JAIDS Journal of Acquired Immune Deficiency Syndromes:
Letter to the Editor
Van geertruyden, Jean-Pierre MD, PhD*; Colebunders, Robert MD, PhD†; D'Alessandro, Umberto MD, PhD*
*Department of parasitologie, Institute of Tropical Medicine, Antwerp, Belgium, †Department of Clinical sciences, Institute of Tropical Medicine and University of Antwerp, Antwerp, Belgium
Conflict of interest: no conflict of interest stated.
Funding: no funding stated.
To the Editor:
Recently, Mouala et al1 reported 190 imported malaria episodes observed in 178 HIV-1-infected travelers seen in several hospitals in France. A low CD4 count was a risk factor for severe Plasmodium falciparum malaria. This is concordant with what was found in HIV-1-infected individuals with preexisting malaria immunity.2 These patients, probably on highly active antiretroviral therapy or noneligible for antiretroviral, had a relatively low median CD4 count of 299 CD4 counts per microliter that may have been partially caused by a temporary malaria-induced reallocation of specific T cells. Indeed, in HIV-1-infected individuals with preexisting malarial immunity and even in HIV-negative children, CD4 counts in uncomplicated or severe malaria may decrease by 50% to 100%, respectively.3,4 Possibly, such a phenomenon occurs in HIV-1-infected travelers.
In the report of Mouala et al,1 there was no HIV-negative travelers to compare, and it is still unclear whether the risk for malaria infection and the protection provided by malaria chemoprophylaxis is altered in HIV-1-infected travelers. One observational study reported lower and less severe malaria incidences in HIV-1-infected travelers compared with other travelers.5 These results were confounded by a higher proportion of semi-immune migrants in the study population and a better pretravel counseling resulting in a more consistent use of malaria prophylaxis in HIV-infected individuals. Malaria treatment is less efficacious in HIV-1-infected adults with preexisting malaria immunity6 and HIV-1 pregnant women need more malaria prophylaxis.7 In the study by Mouala et al,1 malaria chemoprophylaxis did not reduce the risk of severe malaria. Consequently, the protective effect of chemoprophylaxis against uncomplicated or severe malaria was similar in all HIV-1-infected individuals, regardless of their degree of immune suppression. Two factors might have confounded these results. First, some patients might have been under cotrimoxazole prophylaxis (CTX), an antibiotic with antimalarial properties. CTX reduces the number of malaria attacks by over 75% in HIV-1-infected individuals with preexisting malaria immunity.8 Second, some participants might have slept under a bed net, known to significantly reduce the malaria risk.9 Therefore, besides malaria chemoprophylaxis, CTX prophylaxis, insecticide-treated bed nets, and other means of personal protection should be assessed.
Insecticide-treated bed nets and other personal malaria protection methods, by reducing the risk of clinical attacks, reduce also the potential interactions between antimalaria drugs and antiretroviral treatment as patients already on highly active antiretroviral therapy might receive antimalarial prophylaxis and/or short (and repeated) courses of antimalarials. Various drug interactions between mefloquine (Lariam) and atovaquone-proguanil (Malarone) have been described in vitro. Although poorly studied, the risk of clinically significant interactions involving antimalarials (such as lumefantrine or amodiaquine) and antiretrovirals is considerable and may result in excessive toxicity (protease inhibitors, efavirenz) or else reduced efficacy (nevirapine and possibly efavirenz).10 Therefore, next to malaria chemoprophylaxis recommended by Mouala et al,1 insecticide-treated bed nets and other means of personal protection should also be strongly promoted.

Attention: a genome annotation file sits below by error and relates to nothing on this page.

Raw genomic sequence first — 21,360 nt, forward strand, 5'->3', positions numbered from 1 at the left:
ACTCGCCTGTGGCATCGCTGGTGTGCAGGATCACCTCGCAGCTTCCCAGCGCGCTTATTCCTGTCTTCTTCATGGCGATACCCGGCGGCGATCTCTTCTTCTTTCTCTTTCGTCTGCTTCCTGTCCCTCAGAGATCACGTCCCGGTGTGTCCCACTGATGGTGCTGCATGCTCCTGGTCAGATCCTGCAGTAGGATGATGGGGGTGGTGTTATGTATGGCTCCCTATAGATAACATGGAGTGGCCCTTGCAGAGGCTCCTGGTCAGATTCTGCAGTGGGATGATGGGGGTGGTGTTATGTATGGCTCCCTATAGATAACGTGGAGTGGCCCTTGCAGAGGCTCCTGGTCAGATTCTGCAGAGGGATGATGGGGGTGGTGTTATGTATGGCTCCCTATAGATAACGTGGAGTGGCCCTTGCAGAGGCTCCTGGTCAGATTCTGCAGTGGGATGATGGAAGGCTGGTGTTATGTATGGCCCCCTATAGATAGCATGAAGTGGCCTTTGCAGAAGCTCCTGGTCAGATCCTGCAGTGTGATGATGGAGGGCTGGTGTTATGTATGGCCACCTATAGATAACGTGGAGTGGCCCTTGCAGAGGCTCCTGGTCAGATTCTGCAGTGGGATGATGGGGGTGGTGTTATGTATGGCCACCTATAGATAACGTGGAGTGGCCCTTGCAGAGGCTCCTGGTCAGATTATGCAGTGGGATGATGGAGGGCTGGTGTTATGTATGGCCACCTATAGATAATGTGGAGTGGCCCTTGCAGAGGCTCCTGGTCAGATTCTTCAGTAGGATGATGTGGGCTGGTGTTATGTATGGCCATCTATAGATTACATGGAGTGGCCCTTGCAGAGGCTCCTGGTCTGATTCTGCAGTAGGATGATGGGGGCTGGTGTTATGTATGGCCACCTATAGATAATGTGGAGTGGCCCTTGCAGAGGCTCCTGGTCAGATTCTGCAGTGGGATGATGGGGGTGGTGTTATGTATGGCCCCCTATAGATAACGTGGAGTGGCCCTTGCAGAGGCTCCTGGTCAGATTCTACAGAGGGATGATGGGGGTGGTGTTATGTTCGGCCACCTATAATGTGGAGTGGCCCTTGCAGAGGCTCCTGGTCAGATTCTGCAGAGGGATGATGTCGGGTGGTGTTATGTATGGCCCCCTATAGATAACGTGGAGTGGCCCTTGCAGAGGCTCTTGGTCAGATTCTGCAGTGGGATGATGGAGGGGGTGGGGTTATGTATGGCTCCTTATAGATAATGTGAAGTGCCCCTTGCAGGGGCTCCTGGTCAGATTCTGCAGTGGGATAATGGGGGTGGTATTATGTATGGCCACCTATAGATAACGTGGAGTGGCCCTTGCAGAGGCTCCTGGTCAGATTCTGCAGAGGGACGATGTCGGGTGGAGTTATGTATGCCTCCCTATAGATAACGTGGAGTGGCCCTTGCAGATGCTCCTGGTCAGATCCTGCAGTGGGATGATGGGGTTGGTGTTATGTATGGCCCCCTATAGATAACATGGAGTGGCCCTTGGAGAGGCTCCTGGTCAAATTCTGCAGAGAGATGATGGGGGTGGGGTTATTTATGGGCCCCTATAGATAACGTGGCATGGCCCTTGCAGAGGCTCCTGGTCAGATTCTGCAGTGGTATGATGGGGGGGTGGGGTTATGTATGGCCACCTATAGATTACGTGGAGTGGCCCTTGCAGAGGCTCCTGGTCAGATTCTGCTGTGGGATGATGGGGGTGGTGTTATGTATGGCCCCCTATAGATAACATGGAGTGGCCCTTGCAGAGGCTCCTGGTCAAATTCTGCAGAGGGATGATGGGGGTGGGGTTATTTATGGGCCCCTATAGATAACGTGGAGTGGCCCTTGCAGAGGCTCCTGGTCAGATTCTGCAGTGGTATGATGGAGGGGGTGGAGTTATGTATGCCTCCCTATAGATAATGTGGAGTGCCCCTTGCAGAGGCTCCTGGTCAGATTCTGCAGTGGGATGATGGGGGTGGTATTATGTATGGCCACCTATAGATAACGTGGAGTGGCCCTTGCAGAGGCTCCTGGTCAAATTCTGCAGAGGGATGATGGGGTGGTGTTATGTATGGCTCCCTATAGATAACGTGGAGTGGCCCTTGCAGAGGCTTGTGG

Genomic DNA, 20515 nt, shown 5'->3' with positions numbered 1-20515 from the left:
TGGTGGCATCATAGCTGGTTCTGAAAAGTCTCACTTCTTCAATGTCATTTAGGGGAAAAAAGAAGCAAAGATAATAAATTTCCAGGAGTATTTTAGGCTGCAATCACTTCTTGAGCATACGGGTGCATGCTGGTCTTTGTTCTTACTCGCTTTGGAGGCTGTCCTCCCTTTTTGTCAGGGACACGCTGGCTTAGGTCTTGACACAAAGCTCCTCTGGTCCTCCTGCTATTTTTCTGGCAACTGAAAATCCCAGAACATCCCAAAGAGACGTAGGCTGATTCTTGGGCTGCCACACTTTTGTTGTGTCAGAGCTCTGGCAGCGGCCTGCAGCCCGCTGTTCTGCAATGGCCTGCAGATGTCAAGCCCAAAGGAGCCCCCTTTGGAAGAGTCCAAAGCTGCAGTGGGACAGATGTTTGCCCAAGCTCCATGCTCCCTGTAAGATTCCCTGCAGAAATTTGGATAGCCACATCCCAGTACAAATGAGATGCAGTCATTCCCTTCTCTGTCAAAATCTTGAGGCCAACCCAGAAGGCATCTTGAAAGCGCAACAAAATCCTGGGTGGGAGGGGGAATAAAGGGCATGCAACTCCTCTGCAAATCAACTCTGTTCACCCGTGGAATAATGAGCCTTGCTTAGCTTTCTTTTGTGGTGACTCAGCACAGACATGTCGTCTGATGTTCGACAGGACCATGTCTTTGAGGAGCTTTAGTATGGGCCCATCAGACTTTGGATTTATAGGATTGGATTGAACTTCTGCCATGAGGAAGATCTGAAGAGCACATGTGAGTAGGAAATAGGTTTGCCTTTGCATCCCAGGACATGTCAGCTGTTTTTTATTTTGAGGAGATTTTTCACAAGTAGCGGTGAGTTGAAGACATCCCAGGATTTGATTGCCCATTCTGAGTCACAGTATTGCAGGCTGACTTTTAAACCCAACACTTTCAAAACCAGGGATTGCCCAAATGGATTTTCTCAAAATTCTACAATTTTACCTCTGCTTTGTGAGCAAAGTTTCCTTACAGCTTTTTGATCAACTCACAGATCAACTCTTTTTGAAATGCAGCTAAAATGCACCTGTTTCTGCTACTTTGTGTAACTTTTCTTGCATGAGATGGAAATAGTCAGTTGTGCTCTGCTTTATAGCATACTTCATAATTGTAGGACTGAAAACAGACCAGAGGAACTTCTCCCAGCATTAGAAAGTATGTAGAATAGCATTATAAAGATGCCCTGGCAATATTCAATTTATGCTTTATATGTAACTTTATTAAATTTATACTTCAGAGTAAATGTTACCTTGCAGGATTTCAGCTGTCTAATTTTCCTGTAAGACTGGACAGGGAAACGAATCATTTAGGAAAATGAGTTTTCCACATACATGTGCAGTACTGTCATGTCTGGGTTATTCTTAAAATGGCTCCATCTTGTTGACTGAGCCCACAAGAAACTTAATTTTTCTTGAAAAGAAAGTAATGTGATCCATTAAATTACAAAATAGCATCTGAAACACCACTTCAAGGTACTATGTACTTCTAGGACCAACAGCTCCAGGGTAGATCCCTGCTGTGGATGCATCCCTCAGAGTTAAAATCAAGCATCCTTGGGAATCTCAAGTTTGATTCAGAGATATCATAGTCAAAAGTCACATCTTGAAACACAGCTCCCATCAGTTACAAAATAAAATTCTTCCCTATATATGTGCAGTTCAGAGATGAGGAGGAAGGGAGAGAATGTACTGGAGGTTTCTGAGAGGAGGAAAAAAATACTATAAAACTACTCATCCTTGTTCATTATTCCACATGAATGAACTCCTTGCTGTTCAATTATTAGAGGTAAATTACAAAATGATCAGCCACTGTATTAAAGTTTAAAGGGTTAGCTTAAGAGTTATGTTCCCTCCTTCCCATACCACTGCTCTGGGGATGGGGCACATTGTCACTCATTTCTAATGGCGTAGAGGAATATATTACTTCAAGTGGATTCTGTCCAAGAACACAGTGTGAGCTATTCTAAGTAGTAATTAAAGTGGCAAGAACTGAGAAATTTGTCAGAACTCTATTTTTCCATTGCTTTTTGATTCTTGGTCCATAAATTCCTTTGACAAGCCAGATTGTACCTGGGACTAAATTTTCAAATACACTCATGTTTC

Jean-Pierre Van geertruyden, MD, PhD*
Robert Colebunders, MD, PhD†
Umberto D'Alessandro, MD, PhD*
*Department of parasitologie, Institute of Tropical Medicine, Antwerp, Belgium
†Department of Clinical sciences, Institute of Tropical Medicine and University of Antwerp, Antwerp, Belgium
1. Mouala C, Houze S, Guiguet M, et al. Imported malaria in HIV-infected patients enrolled in the ANRS CO4 FHDH study. J Acquir Immune Defic Syndr
2. Whitworth J, Morgan D, Quigley M, et al. Effect of HIV-1 and increasing immunosuppression on malaria parasitaemia and clinical episodes in adults in rural Uganda: a cohort study. Lancet
3. Van geertruyden JP, Mulenga M, Kasongo W, et al. CD4 T-cell count and HIV-1 infection in adults with uncomplicated malaria. J Acquir Immune Defic Syndr
4. Chalwe V, Van geertruyden J-P, Mukwamataba D, et al. Increased risk for severe malaria in HIV-1-infected adults, Zambia. Emerg Infect Dis
5. Bottieau E, Florence E, Clerinx J, et al. Fever after a stay in the tropics: clinical spectrum and outcome in HIV-infected travelers and migrants. J Acquir Immune Defic Syndr
6. Van geertruyden JP, Mulenga M, Mwananyanda L, et al. HIV-1 immune suppression and antimalarial treatment outcome in Zambian adults with uncomplicated malaria. J Infect Dis
7. van Eijk AM, Ayisi JG, ter Kuile FO, et al. Effectiveness of intermittent preventive treatment with sulphadoxine-pyrimethamine for control of malaria in pregnancy in western Kenya: a hospital-based study. Trop Med Int Health
8. Mermin J, Ekwaru JP, Liechty CA, et al. Effect of co-trimoxazole prophylaxis, antiretroviral therapy, and insecticide-treated bednets on the frequency of malaria in HIV-1-infected adults in Uganda: a prospective cohort study. Lancet
9. Lengeler C. Insecticide-treated bed nets and curtains for preventing malaria. Cochrane Database Syst Rev
10. Brentlinger P, Behrens C, Micek M. Challenges in the concurrent management of malaria and HIV in pregnancy in sub-Saharan Africa. Lancet Infect Dis
© 2009 Lippincott Williams & Wilkins, Inc.